CRIUGM students distinguished at the AQSAP congress

The Research Centre of the University Institute of Geriatrics of Montreal (CRIUGM, CCSMTL) wishes to highlight the awards received by three of its students in physical activity/kinesiology at the Association Québécoise des Sciences de l’Activité Physique (AQSAP) conference. The graduate students were rewarded for the excellence of the presentation of their research work.
AQSAP is a non-profit organization that brings together 1,000 citizen and organizational partners who want to make sustainable health a priority for the entire population of Quebec, with a special emphasis on prevention.

Congratulations to :

Eva Peyrusqué, PhD, 1st prize for oral presentation

Director: Pre Mylène Aubertin-Leheudre, Faculty of Science, Department of Physical Activity Sciences (UQAM)

Assessment of maintenance of autonomy by treatments during hospitalization (MATCH): a pilot study

Hospitalization increases immobilization which contributes to a spiral of loss of independence and health care needs. Physical activity (PA) is known to counteract these losses. However, it is not integrated into usual care because it is either non-specific or resource intensive. Thus, our team developed a pragmatic PA program (MATCH) to improve their life and care trajectory. Twenty-four eligible patients (>65 years) admitted to a geriatric unit were randomized into 2 groups: MATCH or Usual. The voluntary and specific PA program (3 exercises, 3 times per day) was prescribed according to the mobility score obtained using a decision tree. Participants performed an average of 2 sessions/day and reported enjoying (100%) and being satisfied (80%) with the program. The MATCH group improved more on the sit-to-stand test than the usual group. MATCH was implemented over 3 days and 90% of the health professionals found it adequate. Implementing this program tends to reduce the length of stay and rehabilitation care during hospitalization. In conclusion, MATCH appears feasible, acceptable, safe and could be integrated into current care practices to counter iatrogenic decline.

Jordan Granet, PhD, 3rd prize for oral presentation

Director: Pre Mylène Aubertin-Leheudre, Faculty of Science, Department of Physical Activity Sciences (UQAM)

Physical activity via web technology to prevent mobility loss in seniors: a solution in times of covid-19?

Physical inactivity affects more than 50% of seniors and leads to physical declines accentuated by isolation related to COVID-19.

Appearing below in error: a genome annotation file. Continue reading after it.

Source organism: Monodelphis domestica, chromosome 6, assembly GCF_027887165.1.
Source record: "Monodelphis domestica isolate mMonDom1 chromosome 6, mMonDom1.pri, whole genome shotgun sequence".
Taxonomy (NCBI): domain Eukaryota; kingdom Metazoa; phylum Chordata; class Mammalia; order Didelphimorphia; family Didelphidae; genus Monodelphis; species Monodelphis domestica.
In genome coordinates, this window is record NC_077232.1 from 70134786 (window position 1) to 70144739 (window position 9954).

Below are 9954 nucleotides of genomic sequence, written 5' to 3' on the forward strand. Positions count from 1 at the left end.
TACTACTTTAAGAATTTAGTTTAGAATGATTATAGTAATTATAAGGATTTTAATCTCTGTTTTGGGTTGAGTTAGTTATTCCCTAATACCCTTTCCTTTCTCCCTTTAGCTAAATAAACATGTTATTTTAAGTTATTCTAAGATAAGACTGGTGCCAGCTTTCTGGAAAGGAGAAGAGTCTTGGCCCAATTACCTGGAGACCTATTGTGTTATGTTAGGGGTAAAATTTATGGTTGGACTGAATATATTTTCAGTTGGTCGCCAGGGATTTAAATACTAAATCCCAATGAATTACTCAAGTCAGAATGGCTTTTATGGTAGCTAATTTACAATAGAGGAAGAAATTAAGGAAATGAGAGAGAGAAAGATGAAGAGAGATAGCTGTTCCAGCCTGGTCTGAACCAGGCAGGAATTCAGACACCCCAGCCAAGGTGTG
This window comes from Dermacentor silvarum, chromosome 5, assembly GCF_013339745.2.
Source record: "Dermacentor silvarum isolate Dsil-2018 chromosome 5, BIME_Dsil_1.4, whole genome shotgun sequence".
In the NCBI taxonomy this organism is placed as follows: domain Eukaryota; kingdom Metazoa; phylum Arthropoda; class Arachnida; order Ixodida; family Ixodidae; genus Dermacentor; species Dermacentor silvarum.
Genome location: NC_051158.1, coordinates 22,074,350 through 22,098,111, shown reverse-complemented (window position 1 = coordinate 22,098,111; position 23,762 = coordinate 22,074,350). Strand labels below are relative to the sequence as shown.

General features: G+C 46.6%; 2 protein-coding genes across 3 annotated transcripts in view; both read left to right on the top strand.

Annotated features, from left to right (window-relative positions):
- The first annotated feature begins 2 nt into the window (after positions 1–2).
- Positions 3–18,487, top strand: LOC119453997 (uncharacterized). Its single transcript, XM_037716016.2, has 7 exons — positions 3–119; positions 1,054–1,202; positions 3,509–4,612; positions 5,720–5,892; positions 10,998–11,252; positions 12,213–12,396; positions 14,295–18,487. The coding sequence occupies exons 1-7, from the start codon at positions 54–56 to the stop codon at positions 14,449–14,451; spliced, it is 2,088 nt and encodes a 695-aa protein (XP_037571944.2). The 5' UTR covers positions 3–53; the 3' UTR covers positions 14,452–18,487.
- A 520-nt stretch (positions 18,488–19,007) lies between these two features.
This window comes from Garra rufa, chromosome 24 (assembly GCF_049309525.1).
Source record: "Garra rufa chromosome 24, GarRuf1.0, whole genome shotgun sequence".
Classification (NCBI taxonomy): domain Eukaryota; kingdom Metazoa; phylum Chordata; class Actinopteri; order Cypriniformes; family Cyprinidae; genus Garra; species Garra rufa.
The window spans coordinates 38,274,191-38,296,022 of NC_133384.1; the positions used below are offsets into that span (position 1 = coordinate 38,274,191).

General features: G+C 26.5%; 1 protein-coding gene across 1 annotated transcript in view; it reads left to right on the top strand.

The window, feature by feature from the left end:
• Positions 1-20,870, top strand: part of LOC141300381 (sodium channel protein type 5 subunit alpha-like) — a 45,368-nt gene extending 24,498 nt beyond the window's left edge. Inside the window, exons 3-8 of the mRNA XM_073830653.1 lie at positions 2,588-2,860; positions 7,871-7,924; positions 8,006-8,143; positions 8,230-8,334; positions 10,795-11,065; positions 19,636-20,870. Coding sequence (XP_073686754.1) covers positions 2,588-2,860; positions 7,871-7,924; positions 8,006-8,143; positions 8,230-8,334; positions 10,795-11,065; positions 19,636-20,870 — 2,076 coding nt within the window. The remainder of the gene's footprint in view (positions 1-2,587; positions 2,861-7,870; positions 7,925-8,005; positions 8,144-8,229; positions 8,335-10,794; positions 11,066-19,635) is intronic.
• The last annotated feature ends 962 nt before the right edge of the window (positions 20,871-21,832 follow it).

Gerontotechnologies could help seniors become/stay active by allowing them to move remotely. Thus, we examined whether the implementation of physical activity via web-based platforms is a solution to maintain physical and mental health in older adults. 56 men and women (>60 years) were divided into 2 groups: the interactive group (GI) trained 3 times/week for 12 weeks by a kinesiologist, in a group setting, via Zoom, and the video group (VG) where older adults trained individually with pre-recorded vignettes of the same sessions. The GI and GV groups improved their quality of life, functional abilities, muscle strength and endurance. The changes in muscle power and endurance were significantly greater for the GI than for the GV.
Gerontechnologies thus appear to be effective in combating physical decline related to inactivity in the elderly, but the interactive modality appears to be more effective in increasing muscle parameters than the video modality.

Maxime Bergevin, Master ,1st prize for oral presentation

Director: Pr Benjamin Pageaux, School of Kinesiology and Physical Activity Sciences (EKSAP), Faculty of Medicine (UdeM)

Are iii-iv muscle afferents required for effort perception? A systematic review with meta-analysis.

The perception of effort corresponds to our perception of the intensity and difficulty of a physical exercise. While the role of motor control in the elaboration of this perception is accepted, a debate exists in the literature on the involvement of III-IV muscle afferences. The objective of this meta-analysis was to investigate the effect of epidural anesthesia decreasing feedback from muscle afferents on the perception of exertion during physical exercise. Seventeen articles identified in several scientific databases were separated according to whether or not they dissociated the perception of effort from other sensations related to exercise, such as pain and discomfort. The results of the articles dissociating perception of effort generally report a small increase in perception of effort, while those of the articles not doing so are very varied. When effort perception is investigated as a dissociated sensation, muscle afferents do not appear to contribute substantially to the elaboration of this perception. Our results demonstrate the importance of giving clear instructions to participants to enable them to dissociate effort from other sensations perceived during physical exercise.